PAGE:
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Bill Murray's Zany Rock the Kasbah Lacks Humor, Heart 

Kasbah does everything but rock

I invited a friend to the press screening of Rock the Kasbah, the new Bill Murray agent-in-a-strange-land comedy directed by Barry Levinson, opening Friday at theaters everywhere.

And after it had finished, he advised me (my friend did) that instead of writing a traditional review, I ought to type the word "poop" over and over again, or for that matter just once, to signify its worth. He was so disgusted by the movie in its immediate aftermath that he said he'd have a hard time naming five he liked less.

For my part, having suffered through the indignities of Jennifer Lopez's The Boy Next Door, the Wachowskis' epic monstrosity Jupiter Ascending, the charmless Reese Witherspoon "comedy" Hot Pursuit, and Get Hard, that Ferrell-Hart carnage of anal yucks, I thought of four off the top of my head that I liked less in 2015 alone.

But it's true Rock the Kasbah is garbage pretty much from start to finish. Though you can depend on Murray for a few quality chuckles, the movie at large suffers from the twin box-office ailments of being neither entertaining nor true. It's a rudderless, mad-cap Afghani adventure that's content to appropriate whatever it pleases — unrest in the Middle East and women, notably — for cheap laughs.

Murray is Richie Lanz, a rock-tour agent purported (repeatedly) to have "magic ears." He discovered Madonna, he tells anyone who will listen, while she was singing on a street corner. But his name-dropping has yielded little professional success, and at the movie's outset, his one beacon of hope is booking cover singer Ronnie Smyler (Zooey Deschanel) as an opening act on a USO tour of Afghanistan.

Don't get too attached to Smyler though, or her antics, for the amount her presence impacts the story at hand is zero. She immediately ditches Lanz, and he thereafter meets her smuggler (Bruce Willis) and two American black-market munitions salesmen (Danny McBride and Scott Caan), who drive Lanz through Kabul, flicking off armed guards as they smoke weed and return fire, and then cut him a deal: They'll give Lanz wads of cash (from a crate overflowing with such wads) and a temporary U.S.passport if he'll deliver some bullets to a village three hours south.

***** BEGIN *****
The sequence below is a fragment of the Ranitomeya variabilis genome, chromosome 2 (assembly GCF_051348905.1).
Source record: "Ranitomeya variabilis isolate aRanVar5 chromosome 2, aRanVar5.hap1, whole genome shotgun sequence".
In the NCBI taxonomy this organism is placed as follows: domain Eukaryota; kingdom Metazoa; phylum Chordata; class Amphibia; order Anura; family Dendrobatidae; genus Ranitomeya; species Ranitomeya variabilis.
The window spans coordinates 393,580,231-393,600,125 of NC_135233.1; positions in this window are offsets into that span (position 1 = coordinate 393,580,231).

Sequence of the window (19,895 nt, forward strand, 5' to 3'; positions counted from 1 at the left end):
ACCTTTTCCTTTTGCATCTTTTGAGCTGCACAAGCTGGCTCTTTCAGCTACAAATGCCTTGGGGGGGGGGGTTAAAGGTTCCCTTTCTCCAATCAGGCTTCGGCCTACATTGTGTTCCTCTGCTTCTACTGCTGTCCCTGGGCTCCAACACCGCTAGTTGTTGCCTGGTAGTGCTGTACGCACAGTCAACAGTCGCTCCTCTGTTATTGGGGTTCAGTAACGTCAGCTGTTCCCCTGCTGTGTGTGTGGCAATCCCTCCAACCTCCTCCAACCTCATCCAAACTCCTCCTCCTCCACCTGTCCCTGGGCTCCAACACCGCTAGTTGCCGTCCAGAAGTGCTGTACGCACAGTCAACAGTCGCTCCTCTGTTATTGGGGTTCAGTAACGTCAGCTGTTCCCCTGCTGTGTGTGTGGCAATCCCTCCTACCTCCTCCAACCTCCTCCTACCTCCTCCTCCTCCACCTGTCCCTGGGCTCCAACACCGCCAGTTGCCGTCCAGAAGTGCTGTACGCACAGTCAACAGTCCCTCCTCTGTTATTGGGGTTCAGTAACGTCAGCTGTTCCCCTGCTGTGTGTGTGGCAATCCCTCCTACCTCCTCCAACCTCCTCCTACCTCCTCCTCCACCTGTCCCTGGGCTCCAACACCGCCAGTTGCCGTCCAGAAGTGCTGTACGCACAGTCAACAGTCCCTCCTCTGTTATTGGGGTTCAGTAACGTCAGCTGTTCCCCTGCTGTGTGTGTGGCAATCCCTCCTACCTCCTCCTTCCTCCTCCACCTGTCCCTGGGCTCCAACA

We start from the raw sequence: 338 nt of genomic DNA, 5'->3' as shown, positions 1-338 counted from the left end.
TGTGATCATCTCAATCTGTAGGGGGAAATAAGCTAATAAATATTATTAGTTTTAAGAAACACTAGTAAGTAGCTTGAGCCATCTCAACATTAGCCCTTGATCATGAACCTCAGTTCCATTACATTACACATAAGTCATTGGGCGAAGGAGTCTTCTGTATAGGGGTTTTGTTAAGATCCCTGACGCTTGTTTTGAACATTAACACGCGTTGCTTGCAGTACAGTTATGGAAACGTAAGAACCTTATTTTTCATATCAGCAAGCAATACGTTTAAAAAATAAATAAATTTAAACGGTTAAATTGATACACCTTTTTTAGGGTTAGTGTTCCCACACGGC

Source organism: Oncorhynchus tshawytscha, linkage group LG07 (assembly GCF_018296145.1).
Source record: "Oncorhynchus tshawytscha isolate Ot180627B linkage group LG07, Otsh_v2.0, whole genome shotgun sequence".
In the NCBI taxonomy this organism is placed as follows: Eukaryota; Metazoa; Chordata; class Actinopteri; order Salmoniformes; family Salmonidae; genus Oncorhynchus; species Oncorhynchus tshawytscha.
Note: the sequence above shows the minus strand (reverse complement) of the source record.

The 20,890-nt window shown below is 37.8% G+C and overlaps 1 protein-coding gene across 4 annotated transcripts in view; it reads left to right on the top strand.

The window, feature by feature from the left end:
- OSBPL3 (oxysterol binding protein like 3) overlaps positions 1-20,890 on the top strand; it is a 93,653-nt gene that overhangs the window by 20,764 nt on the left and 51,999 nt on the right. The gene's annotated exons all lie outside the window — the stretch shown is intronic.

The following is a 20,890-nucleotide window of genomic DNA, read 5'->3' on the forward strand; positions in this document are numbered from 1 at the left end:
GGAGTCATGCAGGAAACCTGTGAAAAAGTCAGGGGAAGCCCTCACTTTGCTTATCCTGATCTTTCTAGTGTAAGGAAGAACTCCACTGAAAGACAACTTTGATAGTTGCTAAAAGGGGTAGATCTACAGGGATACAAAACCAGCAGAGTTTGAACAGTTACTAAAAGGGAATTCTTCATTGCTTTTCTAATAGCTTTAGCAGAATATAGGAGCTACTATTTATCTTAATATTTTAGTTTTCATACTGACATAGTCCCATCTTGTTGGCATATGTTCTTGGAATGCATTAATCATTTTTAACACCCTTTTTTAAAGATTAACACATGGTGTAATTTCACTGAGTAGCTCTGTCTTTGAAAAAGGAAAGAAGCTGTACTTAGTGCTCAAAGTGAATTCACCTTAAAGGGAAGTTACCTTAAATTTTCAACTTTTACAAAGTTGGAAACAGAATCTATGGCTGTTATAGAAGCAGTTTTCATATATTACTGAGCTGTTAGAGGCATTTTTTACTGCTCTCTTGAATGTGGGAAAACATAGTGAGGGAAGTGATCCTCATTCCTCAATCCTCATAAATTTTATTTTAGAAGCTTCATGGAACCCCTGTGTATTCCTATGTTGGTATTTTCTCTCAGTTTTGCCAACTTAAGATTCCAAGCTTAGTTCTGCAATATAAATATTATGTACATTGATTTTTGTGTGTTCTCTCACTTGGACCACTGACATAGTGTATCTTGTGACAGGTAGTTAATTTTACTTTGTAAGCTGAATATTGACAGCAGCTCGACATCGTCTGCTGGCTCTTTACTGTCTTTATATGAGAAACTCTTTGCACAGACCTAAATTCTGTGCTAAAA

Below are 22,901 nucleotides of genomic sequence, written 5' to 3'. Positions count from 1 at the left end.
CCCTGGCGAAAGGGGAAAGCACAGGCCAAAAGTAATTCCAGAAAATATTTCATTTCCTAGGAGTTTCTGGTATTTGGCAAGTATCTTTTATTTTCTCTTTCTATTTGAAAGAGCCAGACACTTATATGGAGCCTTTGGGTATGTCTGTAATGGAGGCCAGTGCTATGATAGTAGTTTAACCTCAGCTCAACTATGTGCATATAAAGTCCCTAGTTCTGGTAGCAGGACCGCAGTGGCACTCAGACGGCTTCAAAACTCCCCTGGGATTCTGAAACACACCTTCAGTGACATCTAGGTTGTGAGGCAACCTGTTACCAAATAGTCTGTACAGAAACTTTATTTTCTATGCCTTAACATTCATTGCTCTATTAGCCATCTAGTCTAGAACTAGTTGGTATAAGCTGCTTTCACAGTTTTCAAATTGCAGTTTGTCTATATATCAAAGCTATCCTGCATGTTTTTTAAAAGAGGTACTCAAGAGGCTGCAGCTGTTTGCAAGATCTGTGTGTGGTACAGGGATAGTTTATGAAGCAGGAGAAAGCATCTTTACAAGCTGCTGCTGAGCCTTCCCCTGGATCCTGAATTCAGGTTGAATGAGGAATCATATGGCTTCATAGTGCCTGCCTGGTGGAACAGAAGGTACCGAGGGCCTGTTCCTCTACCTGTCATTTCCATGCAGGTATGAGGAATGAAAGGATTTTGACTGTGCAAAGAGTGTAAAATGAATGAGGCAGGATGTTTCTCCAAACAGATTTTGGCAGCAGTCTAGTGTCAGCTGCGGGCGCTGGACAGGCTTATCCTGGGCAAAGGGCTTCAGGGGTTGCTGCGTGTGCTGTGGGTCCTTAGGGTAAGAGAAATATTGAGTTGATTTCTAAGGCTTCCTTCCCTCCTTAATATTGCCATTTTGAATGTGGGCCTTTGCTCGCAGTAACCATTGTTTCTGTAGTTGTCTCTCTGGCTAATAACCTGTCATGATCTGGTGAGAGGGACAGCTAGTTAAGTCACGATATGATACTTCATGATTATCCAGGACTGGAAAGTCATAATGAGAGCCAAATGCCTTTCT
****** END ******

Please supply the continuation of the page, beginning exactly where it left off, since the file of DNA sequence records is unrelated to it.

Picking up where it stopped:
It's there, in this woebegone tribal desert village, while negotiating the sale of the bullets, that Lanz's magic ears alight on the voice of the chieftain's daughter Salima (Leem Lubany, who delivered a quiet knockout in 2013's Omar), secretly playing guitar and singing Cat Stevens in a cave.

Providence hereby strikes after nearly two-thirds of the film has transpired, but it's here that we stumble upon our plot. Lanz wants to take young Salima to Kabul and put her in front of TV audiences nationwide on Afghan Star, the national equivalent of American Idol. Notwithstanding the strict dictates of Salima's family and culture and country, to say nothing of the fact that Afghan Star appears already to be in the midst of its season's quarterfinals, Lanz books Salima with ease. His negotiating strategy consists of offering people percentages of upcoming merchandising deals.

But he must continue negotiating after he learns of a secret plot, orchestrated by both the arms dealers and a warlord eager to kickstart the region's heroin trade, and must put out a handful of very serious fires if he wants Salima to win big.

Whether or not he does want that, and why, remain anybody's guess. Something to do with the sanctity of the agent-client relationship? Perhaps that's why Kate Hudson has been written in as a famous prostitute named "Mercy": to distract the older white males, for whom the film seems to have been exclusively made, from worrying about the plot.

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